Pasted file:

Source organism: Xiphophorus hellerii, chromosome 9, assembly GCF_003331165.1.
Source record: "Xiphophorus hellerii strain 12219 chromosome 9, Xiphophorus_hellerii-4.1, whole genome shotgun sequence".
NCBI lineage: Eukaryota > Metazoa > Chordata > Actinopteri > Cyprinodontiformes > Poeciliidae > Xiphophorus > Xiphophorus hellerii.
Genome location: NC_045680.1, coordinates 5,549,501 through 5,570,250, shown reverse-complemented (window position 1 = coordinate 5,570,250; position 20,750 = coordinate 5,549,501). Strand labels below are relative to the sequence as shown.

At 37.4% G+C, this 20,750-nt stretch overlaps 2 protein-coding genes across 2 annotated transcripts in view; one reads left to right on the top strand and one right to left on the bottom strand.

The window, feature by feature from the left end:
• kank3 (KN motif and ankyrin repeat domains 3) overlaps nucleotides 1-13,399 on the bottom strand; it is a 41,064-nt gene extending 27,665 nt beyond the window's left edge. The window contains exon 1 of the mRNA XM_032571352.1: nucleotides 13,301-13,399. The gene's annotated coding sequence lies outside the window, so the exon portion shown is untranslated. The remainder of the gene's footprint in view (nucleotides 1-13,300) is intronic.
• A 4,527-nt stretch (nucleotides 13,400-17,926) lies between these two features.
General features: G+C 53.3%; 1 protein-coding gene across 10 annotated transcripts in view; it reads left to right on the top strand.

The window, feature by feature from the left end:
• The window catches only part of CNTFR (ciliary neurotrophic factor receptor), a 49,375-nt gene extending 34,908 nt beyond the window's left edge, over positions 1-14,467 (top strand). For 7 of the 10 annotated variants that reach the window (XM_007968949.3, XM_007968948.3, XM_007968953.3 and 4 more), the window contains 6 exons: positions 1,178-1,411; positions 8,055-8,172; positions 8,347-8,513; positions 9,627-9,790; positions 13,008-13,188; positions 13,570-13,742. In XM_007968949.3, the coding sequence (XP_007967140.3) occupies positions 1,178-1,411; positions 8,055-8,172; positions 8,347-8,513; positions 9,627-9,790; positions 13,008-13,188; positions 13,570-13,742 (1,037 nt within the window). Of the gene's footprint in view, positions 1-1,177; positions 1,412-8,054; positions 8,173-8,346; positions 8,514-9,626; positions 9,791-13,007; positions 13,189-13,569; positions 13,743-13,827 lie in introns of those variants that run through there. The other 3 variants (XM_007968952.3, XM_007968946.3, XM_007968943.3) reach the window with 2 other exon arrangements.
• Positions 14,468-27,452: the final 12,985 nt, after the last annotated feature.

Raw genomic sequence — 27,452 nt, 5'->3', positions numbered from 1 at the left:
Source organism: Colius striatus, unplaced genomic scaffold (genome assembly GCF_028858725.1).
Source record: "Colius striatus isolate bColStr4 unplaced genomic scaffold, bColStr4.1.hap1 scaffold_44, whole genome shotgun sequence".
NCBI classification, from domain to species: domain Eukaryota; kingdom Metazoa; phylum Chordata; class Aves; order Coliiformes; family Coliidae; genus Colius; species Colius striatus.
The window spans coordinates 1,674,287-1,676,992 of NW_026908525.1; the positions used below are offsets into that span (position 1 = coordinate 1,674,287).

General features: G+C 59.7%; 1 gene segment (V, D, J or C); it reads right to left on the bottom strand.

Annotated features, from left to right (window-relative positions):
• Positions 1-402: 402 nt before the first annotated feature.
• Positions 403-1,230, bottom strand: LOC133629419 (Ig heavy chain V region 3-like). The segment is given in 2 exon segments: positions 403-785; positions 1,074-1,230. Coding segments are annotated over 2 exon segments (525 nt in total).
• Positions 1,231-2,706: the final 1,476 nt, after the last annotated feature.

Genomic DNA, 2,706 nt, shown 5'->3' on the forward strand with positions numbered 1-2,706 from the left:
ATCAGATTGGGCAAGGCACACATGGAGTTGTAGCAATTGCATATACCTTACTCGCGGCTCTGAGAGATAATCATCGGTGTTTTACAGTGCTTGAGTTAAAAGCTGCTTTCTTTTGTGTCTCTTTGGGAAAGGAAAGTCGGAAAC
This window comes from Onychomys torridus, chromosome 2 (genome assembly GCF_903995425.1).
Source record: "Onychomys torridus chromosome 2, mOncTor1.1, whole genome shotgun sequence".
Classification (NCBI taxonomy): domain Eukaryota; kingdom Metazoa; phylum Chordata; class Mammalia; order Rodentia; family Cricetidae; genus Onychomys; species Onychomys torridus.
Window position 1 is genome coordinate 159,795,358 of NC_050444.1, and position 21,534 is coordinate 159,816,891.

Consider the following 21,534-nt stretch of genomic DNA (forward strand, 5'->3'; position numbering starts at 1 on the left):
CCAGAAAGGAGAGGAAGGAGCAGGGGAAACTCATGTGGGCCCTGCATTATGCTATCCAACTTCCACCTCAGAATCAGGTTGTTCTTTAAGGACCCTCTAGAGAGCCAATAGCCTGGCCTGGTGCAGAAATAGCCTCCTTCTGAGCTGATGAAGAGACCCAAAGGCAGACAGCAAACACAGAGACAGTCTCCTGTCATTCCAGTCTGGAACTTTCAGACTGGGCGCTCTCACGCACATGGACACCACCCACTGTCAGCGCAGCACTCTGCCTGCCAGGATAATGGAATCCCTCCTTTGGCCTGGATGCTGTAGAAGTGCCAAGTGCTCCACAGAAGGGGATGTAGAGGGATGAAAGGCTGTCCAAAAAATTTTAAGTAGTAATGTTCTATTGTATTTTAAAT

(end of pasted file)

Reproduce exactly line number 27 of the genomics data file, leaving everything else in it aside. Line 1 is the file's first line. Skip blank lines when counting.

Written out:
Classification (NCBI taxonomy): domain Eukaryota; kingdom Metazoa; phylum Chordata; class Mammalia; order Rodentia; family Cricetidae; genus Onychomys; species Onychomys torridus.